How can we safely ask the user?  Humans aren’t very good at recognizing randomness, let along generating it.  This study proposed involving the user in a competitive game on the idea that the user behavior will behave erratically during the game and that the user will be accepting of such a technique of gathering randomness.  The study proposed a game, “Mice and Elephants,” which was designed to be easy to play, not require much in the way of resources, and encourage users to employ strategies with high entropy.  The gameplay instructs the player to hide r mice on an grid after which the computer moves the mouse around the board trying to crush the user’s mice.  To provide variety and encourage diverse placement, each board has obstacles added that obstruct a number of spaces.  It is presumed to be safe to use system-generated randomness to build the board and move the elephant since these are used merely to prompt randomness in the user’s response.  Further, the implmentation uses an extractor to smooth out any patterns in the user’s selections and incorporate the result into a robust PRNG.  The game continues until the user has generated enough entropy.

The study included 482 players who played a total of 24,008 clicks.  The participants did not know the experiment’s objective.  They showed a bias towards corners and edges, and tended to hide multiple mice along the same axis.  Still, it was found that there were generally ~10 bits of min-entropy generated per mouse hidden.  Going forward the researchers would like to explore different types of games, such as those based on the camera or accelerometer, and have to compare the net effort, acceptability, and results to the total quality of non-game inputs.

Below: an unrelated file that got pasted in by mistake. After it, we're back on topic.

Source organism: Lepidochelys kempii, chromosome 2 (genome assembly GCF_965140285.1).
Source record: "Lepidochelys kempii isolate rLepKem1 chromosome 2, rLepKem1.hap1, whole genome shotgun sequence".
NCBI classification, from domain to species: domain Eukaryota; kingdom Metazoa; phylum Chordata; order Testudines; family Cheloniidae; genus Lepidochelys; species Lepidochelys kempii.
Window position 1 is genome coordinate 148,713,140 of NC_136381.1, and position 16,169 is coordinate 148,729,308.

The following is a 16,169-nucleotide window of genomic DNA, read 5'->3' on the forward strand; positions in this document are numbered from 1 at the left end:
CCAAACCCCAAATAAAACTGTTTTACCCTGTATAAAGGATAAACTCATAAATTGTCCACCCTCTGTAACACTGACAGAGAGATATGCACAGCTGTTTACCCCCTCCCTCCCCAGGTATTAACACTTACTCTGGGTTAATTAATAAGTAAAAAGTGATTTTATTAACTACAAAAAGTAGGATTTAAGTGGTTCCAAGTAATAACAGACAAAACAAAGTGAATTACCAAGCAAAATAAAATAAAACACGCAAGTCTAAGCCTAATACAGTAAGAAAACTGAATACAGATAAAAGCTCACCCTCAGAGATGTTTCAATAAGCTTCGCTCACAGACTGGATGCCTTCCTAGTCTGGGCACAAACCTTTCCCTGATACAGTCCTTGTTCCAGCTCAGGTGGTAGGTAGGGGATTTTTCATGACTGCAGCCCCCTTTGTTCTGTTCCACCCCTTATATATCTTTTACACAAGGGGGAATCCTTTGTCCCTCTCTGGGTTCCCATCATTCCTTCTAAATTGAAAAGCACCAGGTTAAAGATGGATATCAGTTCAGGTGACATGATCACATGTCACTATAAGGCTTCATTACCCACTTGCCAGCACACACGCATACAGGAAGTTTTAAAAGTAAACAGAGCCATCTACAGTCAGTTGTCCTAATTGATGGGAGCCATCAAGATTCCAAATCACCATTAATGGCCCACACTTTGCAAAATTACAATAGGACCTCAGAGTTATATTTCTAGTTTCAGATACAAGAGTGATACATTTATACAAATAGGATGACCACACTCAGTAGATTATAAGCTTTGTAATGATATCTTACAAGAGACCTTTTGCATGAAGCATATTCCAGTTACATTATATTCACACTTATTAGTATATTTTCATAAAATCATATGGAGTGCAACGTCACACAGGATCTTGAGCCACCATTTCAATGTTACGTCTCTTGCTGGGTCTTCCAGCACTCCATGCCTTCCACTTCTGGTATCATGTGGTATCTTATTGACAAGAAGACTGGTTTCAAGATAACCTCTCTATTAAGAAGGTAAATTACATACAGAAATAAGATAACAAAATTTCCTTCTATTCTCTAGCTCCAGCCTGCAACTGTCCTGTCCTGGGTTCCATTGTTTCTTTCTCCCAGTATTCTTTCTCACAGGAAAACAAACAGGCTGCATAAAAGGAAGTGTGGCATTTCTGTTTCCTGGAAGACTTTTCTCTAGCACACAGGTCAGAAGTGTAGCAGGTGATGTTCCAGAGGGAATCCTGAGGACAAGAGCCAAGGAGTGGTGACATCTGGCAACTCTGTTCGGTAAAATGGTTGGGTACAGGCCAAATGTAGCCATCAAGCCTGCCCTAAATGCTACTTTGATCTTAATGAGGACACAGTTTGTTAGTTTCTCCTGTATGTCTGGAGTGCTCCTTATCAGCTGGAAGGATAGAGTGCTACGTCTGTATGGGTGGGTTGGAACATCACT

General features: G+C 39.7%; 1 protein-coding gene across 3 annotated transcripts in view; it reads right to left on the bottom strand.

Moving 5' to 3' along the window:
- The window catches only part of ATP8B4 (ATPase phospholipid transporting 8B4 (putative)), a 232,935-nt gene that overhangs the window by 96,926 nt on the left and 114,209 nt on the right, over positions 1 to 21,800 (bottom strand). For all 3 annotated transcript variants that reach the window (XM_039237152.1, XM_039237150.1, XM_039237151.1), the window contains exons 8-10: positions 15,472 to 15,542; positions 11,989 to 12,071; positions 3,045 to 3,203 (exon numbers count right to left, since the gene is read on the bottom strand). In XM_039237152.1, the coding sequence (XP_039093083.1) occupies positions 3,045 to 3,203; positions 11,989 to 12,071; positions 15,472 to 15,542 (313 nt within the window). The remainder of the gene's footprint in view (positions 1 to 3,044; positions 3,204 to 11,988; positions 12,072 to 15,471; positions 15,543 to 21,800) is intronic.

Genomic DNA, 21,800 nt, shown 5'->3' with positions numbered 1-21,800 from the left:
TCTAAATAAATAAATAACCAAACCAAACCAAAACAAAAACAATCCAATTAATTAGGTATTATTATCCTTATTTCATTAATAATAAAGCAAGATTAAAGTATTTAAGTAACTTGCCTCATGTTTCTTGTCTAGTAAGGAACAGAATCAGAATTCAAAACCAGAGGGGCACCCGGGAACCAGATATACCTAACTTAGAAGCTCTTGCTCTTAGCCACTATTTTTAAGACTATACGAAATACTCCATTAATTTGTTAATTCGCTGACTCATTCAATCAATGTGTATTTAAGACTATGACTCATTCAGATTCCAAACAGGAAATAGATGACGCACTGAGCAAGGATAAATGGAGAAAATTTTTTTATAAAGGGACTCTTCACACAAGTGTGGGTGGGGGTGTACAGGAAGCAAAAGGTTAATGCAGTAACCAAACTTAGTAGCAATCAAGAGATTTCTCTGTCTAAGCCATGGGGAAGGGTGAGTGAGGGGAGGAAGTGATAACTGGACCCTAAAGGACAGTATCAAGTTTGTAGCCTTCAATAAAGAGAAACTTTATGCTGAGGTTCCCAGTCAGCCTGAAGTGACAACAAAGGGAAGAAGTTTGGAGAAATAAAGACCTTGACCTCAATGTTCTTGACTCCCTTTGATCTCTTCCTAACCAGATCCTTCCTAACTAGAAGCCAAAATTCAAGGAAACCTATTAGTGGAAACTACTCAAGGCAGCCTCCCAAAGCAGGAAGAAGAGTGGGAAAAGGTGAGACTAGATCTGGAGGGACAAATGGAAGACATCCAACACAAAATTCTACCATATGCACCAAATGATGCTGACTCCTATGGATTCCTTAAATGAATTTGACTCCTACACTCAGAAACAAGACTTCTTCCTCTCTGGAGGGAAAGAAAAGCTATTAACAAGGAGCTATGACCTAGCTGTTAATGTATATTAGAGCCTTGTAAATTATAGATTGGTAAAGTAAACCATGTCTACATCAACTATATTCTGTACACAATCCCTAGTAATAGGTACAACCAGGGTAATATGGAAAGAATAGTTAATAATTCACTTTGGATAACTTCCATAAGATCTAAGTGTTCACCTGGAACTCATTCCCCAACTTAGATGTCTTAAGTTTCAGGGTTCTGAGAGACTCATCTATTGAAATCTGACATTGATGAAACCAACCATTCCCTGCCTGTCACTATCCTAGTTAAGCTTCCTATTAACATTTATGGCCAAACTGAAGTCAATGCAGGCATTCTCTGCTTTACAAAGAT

Usability and Security of Out-Of-Band Channels in Secure Device Pairing Protocols

July 17, 2009 by Richard Conlan

http://cups.cs.cmu.edu/soups/2009/proceedings/a11-kainda.pdf
Ronald Kainda, Ivan Flechais and Andrew William Roscoe

Out-of-band device pairing refers to pairing devices using a channel external to the devices themselves, such as through user interactions.  Technical security is achieved by using protocols based on formal proofs and are governed by the quality of the secrets involved.  However, the security achieved in practice must account for user behavior and responses to protocol failures and the like.  Some common OOB methods are the users comparing fingerprints on the two devices and confirming they match, users manually copying the fingerprint from one device to the other, using auxiliary capabilities such as a camera on one device capturing the screen of the other device or sharing a secret via a memory card, and pairing using short-range channels such as infrared exchange.